In Memoriam: Tso-Ping Ma (1945-2021)

Raymond John Wean Professor of Electrical Engineering

TP Ma, B.S. Taiwan University, Ph.D. Yale University, faculty member at Yale since 1977, was an award-winning electrical engineer whose work with semiconductors and microchips placed him on the cutting-edge of worldwide electronic and technologic research.

Born in China, he fled with his parents to Taiwan following the Chinese Civil War and received his undergraduate education there. He came to Yale for his graduate education, spent two years at IBM, and then returned to Yale, where he began researching semiconductors with his mentor, Professor Richard Barker, whose research spanned solid-state science and technology and who founded the Yale Center for Microelectronic Materials and Structures.

One of Ma’s pathbreaking discoveries began with a visit to his wife’s Yale molecular biology lab, where she was researching the effects of radiation on bacterial samples. Fascinated by the way radiation had affected the clear glass, turning it gray, he suddenly wondered what it would do to silicon-based semiconductors. This stroke of lightning led to his research on the effects of radiation on silicon chips and semiconductors, leading to historic findings that ultimately aided U.S. security and allowed longer lifespans for satellites.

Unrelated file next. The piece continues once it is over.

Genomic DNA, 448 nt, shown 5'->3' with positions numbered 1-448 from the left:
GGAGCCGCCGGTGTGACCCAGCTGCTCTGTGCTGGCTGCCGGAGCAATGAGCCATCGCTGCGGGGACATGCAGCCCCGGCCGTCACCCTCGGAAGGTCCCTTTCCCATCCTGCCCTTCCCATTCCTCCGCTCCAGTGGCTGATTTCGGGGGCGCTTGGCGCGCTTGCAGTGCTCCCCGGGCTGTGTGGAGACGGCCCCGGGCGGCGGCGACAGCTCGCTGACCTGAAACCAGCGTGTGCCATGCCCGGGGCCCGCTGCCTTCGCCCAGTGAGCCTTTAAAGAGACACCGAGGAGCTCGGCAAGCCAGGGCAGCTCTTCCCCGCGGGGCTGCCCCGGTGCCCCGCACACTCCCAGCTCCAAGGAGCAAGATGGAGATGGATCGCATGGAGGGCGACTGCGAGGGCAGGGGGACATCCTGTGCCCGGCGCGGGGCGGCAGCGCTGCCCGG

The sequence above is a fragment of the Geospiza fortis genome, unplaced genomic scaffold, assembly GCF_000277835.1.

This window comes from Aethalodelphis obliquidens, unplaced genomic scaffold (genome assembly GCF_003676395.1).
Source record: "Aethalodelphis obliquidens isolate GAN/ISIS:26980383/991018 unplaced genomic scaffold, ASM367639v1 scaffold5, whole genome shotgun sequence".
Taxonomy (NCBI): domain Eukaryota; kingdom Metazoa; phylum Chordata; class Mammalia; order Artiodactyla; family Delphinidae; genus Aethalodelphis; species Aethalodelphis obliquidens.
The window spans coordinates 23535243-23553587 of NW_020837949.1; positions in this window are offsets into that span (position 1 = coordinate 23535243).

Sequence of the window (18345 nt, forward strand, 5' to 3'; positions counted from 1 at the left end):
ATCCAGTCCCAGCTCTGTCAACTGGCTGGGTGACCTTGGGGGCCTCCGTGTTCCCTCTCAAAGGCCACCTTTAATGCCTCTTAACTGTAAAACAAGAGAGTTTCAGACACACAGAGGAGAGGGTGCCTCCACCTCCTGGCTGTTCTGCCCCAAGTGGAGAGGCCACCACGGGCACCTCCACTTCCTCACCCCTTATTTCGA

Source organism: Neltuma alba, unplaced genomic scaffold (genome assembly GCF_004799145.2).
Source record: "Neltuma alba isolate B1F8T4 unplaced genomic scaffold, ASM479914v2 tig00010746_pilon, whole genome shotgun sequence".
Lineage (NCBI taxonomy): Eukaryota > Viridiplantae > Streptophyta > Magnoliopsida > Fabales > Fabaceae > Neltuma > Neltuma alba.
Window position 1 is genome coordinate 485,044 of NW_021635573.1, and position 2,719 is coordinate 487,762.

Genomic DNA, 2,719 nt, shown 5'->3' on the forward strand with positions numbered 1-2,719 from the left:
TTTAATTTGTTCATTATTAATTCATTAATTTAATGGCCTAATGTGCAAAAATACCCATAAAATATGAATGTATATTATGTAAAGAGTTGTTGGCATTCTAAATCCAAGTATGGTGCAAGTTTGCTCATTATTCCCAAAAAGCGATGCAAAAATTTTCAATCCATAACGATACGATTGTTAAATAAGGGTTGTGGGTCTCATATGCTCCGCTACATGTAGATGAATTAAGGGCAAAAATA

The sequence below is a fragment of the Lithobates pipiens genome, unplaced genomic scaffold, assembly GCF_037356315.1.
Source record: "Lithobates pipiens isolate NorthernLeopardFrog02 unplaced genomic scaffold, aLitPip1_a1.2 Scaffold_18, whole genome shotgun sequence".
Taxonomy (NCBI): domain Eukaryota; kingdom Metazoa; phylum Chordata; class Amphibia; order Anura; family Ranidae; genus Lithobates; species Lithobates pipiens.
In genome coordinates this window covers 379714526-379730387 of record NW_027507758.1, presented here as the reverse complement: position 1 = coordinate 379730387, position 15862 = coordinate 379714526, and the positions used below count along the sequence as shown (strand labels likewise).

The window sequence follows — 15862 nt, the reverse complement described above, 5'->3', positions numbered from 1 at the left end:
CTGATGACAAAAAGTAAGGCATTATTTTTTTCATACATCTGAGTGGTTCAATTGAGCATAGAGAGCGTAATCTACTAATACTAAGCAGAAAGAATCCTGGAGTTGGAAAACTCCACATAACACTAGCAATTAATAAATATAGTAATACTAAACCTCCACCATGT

Pa was called by one of his colleagues “the locomotive in driving the microelectronics research at yale.” His seminal work on transistor gate dielectrics revolutionized the microelectronics industry. He did this by engineering the dielectric gate materials, which control the flow of electrons through a transistor. His discoveries allowed the transistors to be made extremely small and thus allowed more transistors to be packed on an electronic chip, thereby increasing computing power.

For research and contributions to the field of gate dielectrics and to the development of the microchip, he received the 2005 Andrew S. Grove Award, only one of the many ways in which he was honored. He received as well the Connecticut Yankee Ingenuity Award, the B.F. Goodrich National Collegiate Inventor’s Advisor Award, the Pan Wen-Yuan Outstanding Research Award for researchers of Chinese descent who have made theoretical innovations, the Paul Rappaport Award of the IEEE Electronic Device Society, and the Connecticut Medal of Technology. He was a member of the National Academy of Engineering, the Chinese Academy of Science, and Taiwan’s Academia Sinica. In 2016, he received an honorary doctorate from the National Chiao Tung University in Taiwan.

Ma was twice chair of Electrical Engineering for significant periods and was co-director of the Yale Center for Microelectronic Materials and Structures. He was recognized by students, postdocs, and colleagues for his warmth, kindness, generosity, humor, welcoming smile and mentorship. “Life adviser, close friend, role model,” one student said.  “Full of wisdom, solid on his rationales, frank in his technical judgements, and yet fully open minded to all points of views,” said another. “People love him” a third summarized. He was such a distinguished researcher that few might have imagined his avocation: he was a fine ice skater. Anyone coming to Ingalls Rink during a lunch skate, or on a weekend when the Yale Figure Skating Club was practicing, might have seen him over the years skating around the rink, making as many intricate configurations on the ice as he did over the years in his Yale laboratory – configurations for which his university is deeply grateful.